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Washington state's Child Protective Services agency is taking a new approach to make sure no children go under the radar when it comes to abuse or neglect. (AP file)

Child Protective Services takes new approach to keep kids safe

Washington state's Child Protective Services agency is taking a new approach to make sure no children go under the radar when it comes to abuse or neglect.

There's a revolution happening right now in the way that we care for kids who are at risk of being neglected or abused. It involves getting rid of the "one size fits all" model of child abuse investigations.

The Department of Social and Health Services has begun integrating the Family Assessment Response Program across the state.

"It is a CPS response, but it's a very different way of responding when we get a call alleging abuse or neglect," says Jennifer Struss, Assistant Secretary for the Children's Administration.

Rather than sending every incoming case to an investigator, some of the less serious cases are now being treated by a FAR manager.

FAR workers try to identify a family's strengths and asks the parents where they think they could use a little extra help.

"In a traditional CPS investigation, it's much more adversarial," Struss says.

They still have certain requirements, like meeting face to face with the child, but in FAR they don't have to meet with the child alone, or as quickly. They are also focused on building a safety plan with the parents while the child remains at home.

Because there's no forensic investigation into a particular incident of abuse, the social workers can take a softer approach which benefits everyone in the end.

"Kids are nervous. They think they're going to get their parents in trouble," says Struss. "The approach to FAR is so different, people feel more comfortable talking openly about. These are the issues we're struggling with."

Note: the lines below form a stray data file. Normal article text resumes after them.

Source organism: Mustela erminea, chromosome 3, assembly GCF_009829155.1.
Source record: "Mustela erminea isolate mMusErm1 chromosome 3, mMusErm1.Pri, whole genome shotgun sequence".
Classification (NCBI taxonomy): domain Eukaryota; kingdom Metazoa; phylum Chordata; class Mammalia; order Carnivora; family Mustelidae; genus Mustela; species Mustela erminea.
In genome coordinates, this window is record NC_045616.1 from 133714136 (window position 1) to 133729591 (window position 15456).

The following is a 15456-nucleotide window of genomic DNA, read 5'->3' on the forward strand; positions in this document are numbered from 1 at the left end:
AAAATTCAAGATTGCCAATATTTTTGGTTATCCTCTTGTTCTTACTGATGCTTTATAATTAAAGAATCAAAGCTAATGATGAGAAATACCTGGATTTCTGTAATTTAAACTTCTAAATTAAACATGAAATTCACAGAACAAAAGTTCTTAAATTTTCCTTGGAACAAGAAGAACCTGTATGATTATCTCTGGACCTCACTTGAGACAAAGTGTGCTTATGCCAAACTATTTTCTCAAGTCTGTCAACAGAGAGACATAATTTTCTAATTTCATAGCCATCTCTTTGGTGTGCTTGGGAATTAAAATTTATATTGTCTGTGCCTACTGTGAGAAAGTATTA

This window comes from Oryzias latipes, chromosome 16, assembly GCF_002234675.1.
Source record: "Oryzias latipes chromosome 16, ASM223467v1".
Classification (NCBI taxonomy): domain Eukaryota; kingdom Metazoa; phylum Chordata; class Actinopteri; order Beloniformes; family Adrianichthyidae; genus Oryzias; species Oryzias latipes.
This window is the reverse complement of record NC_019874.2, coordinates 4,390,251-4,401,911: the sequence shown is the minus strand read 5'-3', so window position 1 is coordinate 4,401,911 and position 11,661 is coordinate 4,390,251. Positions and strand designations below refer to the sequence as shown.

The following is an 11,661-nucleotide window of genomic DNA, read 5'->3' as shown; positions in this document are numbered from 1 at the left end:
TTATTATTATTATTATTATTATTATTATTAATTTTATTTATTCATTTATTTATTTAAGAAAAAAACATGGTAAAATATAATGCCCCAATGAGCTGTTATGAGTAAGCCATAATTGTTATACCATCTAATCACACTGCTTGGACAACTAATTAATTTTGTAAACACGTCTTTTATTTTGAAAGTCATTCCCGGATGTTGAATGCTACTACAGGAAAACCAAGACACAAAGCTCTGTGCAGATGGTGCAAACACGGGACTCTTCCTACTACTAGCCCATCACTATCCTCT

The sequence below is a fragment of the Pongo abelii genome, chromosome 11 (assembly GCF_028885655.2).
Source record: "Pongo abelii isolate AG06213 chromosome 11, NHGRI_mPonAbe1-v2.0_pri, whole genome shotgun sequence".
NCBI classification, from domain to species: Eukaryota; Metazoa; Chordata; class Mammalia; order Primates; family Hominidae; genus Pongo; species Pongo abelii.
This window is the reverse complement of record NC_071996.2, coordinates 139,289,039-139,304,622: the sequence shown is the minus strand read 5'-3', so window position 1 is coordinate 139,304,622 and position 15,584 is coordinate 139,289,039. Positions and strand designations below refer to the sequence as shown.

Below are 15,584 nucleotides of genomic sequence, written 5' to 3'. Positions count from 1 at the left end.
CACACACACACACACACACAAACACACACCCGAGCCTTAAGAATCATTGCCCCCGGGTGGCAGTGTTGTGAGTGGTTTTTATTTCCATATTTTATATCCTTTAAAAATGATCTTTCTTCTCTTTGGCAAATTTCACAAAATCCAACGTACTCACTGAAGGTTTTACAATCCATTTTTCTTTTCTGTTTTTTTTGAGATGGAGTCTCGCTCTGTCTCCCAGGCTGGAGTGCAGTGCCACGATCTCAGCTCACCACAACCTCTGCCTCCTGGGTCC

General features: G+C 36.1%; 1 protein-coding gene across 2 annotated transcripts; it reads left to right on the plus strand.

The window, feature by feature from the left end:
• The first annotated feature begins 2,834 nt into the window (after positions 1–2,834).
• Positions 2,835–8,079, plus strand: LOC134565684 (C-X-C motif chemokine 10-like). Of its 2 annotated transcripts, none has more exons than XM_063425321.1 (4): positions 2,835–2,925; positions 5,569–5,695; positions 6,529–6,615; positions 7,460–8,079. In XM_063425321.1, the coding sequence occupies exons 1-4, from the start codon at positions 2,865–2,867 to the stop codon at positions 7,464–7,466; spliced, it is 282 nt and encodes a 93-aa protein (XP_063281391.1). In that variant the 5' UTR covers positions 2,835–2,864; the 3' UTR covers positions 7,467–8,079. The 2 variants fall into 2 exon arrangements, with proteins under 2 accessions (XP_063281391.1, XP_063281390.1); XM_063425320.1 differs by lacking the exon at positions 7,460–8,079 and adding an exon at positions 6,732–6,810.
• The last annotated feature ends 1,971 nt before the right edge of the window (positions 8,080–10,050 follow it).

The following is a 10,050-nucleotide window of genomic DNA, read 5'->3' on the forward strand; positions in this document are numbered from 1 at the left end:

She says the idea for FAR came from differential response programs that have been put into place in a few other states like Minnesota. It's also backed by the American Humane Association.

The response uses a series of questions to assess the child's risk of harm and the family's ability to keep them safe.

If the family is screened into FAR, the case manager tries to keep the conversation positive. The premise is that every parent really wants to do what's best for their child.

"We don't show up unannounced. We ask them when would be a good time to meet with them. It is a strength-based assessment. We look at, what are their strengths? What can we build on to help them to address the issues that brought them to our attention?" says Struss.

The legislature passed a bill in 2012 requiring the Department of Social and Health Services to integrate the FAR program. Since then, Struss says they've been working hard with other community organizations to make it happen.

The case workers handling these new types of cases have undergone special training, and they're working on a lower caseload right now as they get up to speed.

It will take another two-and-a-half years before the entire CPS system uses the differentiated response system.

Struss says the biggest changes other states have seen with differentiated response is fewer kids being re-referred to CPS and fewer kids in foster care.

"We wouldn't do it if it weren't going to help the kids. The best thing you can do, if you can manage it and keep kids safe, is keep kids with their families," says Struss.

For now, FAR is up and running in Aberdeen, Lynnwood and in two zip codes in Spokane. More state offices will come online this summer.

Kim Shepard, KIRO Radio Reporter
Kim Shepard is a news anchor and reporter for KIRO Radio and the office optimist. She's energetic, quick to laugh and has a positive outlook on life.
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